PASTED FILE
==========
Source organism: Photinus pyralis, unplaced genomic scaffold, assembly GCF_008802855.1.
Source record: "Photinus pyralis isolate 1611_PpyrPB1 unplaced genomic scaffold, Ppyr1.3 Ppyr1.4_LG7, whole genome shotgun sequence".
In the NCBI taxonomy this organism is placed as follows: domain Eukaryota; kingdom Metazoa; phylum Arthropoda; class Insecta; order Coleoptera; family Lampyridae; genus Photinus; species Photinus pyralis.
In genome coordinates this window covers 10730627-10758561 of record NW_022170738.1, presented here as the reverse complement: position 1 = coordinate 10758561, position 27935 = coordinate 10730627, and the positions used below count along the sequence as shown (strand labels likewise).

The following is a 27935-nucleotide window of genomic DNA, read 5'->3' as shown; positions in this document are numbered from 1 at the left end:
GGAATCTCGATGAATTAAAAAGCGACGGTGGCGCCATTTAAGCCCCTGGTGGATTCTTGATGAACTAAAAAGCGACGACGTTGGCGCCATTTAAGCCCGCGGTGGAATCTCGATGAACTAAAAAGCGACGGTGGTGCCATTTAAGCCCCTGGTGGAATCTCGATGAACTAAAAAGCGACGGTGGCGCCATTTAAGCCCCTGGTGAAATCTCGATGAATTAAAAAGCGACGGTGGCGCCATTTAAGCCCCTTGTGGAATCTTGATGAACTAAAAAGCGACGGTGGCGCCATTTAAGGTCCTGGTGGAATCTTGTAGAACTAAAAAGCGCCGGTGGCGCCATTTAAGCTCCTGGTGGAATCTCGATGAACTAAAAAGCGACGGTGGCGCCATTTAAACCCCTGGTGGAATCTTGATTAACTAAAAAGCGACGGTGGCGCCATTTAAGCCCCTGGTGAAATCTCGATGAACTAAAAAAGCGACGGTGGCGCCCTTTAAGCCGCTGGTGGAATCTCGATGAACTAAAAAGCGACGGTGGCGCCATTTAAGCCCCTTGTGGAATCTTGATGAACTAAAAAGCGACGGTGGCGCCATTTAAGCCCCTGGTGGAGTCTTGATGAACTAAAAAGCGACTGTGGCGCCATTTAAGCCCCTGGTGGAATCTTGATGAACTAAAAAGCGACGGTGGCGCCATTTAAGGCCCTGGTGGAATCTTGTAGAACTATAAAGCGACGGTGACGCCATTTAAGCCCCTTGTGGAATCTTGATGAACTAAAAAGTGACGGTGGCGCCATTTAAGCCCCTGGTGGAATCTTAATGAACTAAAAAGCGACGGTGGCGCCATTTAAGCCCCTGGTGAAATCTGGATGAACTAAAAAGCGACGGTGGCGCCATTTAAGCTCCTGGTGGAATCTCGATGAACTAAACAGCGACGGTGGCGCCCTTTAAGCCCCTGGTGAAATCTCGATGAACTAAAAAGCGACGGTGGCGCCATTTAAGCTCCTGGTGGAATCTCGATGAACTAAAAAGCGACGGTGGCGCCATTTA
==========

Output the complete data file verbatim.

Source organism: Photinus pyralis, unplaced genomic scaffold, assembly GCF_008802855.1.
Source record: "Photinus pyralis isolate 1611_PpyrPB1 unplaced genomic scaffold, Ppyr1.3 Ppyr1.4_LG7, whole genome shotgun sequence".
In the NCBI taxonomy this organism is placed as follows: domain Eukaryota; kingdom Metazoa; phylum Arthropoda; class Insecta; order Coleoptera; family Lampyridae; genus Photinus; species Photinus pyralis.
In genome coordinates this window covers 10730627-10758561 of record NW_022170738.1, presented here as the reverse complement: position 1 = coordinate 10758561, position 27935 = coordinate 10730627, and the positions used below count along the sequence as shown (strand labels likewise).

The following is a 27935-nucleotide window of genomic DNA, read 5'->3' as shown; positions in this document are numbered from 1 at the left end:
GGAATCTCGATGAATTAAAAAGCGACGGTGGCGCCATTTAAGCCCCTGGTGGATTCTTGATGAACTAAAAAGCGACGACGTTGGCGCCATTTAAGCCCGCGGTGGAATCTCGATGAACTAAAAAGCGACGGTGGTGCCATTTAAGCCCCTGGTGGAATCTCGATGAACTAAAAAGCGACGGTGGCGCCATTTAAGCCCCTGGTGAAATCTCGATGAATTAAAAAGCGACGGTGGCGCCATTTAAGCCCCTTGTGGAATCTTGATGAACTAAAAAGCGACGGTGGCGCCATTTAAGGTCCTGGTGGAATCTTGTAGAACTAAAAAGCGCCGGTGGCGCCATTTAAGCTCCTGGTGGAATCTCGATGAACTAAAAAGCGACGGTGGCGCCATTTAAACCCCTGGTGGAATCTTGATTAACTAAAAAGCGACGGTGGCGCCATTTAAGCCCCTGGTGAAATCTCGATGAACTAAAAAAGCGACGGTGGCGCCCTTTAAGCCGCTGGTGGAATCTCGATGAACTAAAAAGCGACGGTGGCGCCATTTAAGCCCCTTGTGGAATCTTGATGAACTAAAAAGCGACGGTGGCGCCATTTAAGCCCCTGGTGGAGTCTTGATGAACTAAAAAGCGACTGTGGCGCCATTTAAGCCCCTGGTGGAATCTTGATGAACTAAAAAGCGACGGTGGCGCCATTTAAGGCCCTGGTGGAATCTTGTAGAACTATAAAGCGACGGTGACGCCATTTAAGCCCCTTGTGGAATCTTGATGAACTAAAAAGTGACGGTGGCGCCATTTAAGCCCCTGGTGGAATCTTAATGAACTAAAAAGCGACGGTGGCGCCATTTAAGCCCCTGGTGAAATCTGGATGAACTAAAAAGCGACGGTGGCGCCATTTAAGCTCCTGGTGGAATCTCGATGAACTAAACAGCGACGGTGGCGCCCTTTAAGCCCCTGGTGAAATCTCGATGAACTAAAAAGCGACGGTGGCGCCATTTAAGCTCCTGGTGGAATCTCGATGAACTAAAAAGCGACGGTGGCGCCATTTA